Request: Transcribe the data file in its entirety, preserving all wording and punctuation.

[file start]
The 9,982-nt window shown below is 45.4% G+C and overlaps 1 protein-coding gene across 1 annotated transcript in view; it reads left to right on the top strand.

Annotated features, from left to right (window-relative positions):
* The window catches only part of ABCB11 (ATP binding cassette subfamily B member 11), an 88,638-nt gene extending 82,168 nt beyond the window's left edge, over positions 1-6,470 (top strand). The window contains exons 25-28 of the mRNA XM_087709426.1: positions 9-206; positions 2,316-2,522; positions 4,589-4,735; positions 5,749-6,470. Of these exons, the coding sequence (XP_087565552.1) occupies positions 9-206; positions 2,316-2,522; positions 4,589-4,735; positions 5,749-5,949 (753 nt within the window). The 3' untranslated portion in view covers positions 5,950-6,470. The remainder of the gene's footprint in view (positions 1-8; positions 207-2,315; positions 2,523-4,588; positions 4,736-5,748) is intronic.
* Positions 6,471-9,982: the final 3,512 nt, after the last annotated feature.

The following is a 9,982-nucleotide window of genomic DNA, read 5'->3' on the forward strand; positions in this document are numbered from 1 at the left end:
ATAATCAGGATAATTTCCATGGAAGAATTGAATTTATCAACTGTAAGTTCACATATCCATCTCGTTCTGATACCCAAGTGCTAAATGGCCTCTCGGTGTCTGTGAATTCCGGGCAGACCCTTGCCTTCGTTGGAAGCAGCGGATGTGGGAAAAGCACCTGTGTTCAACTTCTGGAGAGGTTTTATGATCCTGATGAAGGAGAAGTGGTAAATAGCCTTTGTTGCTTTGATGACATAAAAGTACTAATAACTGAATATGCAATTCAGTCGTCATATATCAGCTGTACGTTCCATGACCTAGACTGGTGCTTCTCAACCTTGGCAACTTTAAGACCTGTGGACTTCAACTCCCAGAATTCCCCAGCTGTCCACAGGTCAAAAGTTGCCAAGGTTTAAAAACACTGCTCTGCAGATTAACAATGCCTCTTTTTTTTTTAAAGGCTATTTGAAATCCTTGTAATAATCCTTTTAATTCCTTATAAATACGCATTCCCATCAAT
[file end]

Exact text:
The 9,982-nt window shown below is 45.4% G+C and overlaps 1 protein-coding gene across 1 annotated transcript in view; it reads left to right on the top strand.

Annotated features, from left to right (window-relative positions):
* The window catches only part of ABCB11 (ATP binding cassette subfamily B member 11), an 88,638-nt gene extending 82,168 nt beyond the window's left edge, over positions 1-6,470 (top strand). The window contains exons 25-28 of the mRNA XM_087709426.1: positions 9-206; positions 2,316-2,522; positions 4,589-4,735; positions 5,749-6,470. Of these exons, the coding sequence (XP_087565552.1) occupies positions 9-206; positions 2,316-2,522; positions 4,589-4,735; positions 5,749-5,949 (753 nt within the window). The 3' untranslated portion in view covers positions 5,950-6,470. The remainder of the gene's footprint in view (positions 1-8; positions 207-2,315; positions 2,523-4,588; positions 4,736-5,748) is intronic.
* Positions 6,471-9,982: the final 3,512 nt, after the last annotated feature.

The following is a 9,982-nucleotide window of genomic DNA, read 5'->3' on the forward strand; positions in this document are numbered from 1 at the left end:
ATAATCAGGATAATTTCCATGGAAGAATTGAATTTATCAACTGTAAGTTCACATATCCATCTCGTTCTGATACCCAAGTGCTAAATGGCCTCTCGGTGTCTGTGAATTCCGGGCAGACCCTTGCCTTCGTTGGAAGCAGCGGATGTGGGAAAAGCACCTGTGTTCAACTTCTGGAGAGGTTTTATGATCCTGATGAAGGAGAAGTGGTAAATAGCCTTTGTTGCTTTGATGACATAAAAGTACTAATAACTGAATATGCAATTCAGTCGTCATATATCAGCTGTACGTTCCATGACCTAGACTGGTGCTTCTCAACCTTGGCAACTTTAAGACCTGTGGACTTCAACTCCCAGAATTCCCCAGCTGTCCACAGGTCAAAAGTTGCCAAGGTTTAAAAACACTGCTCTGCAGATTAACAATGCCTCTTTTTTTTTTAAAGGCTATTTGAAATCCTTGTAATAATCCTTTTAATTCCTTATAAATACGCATTCCCATCAAT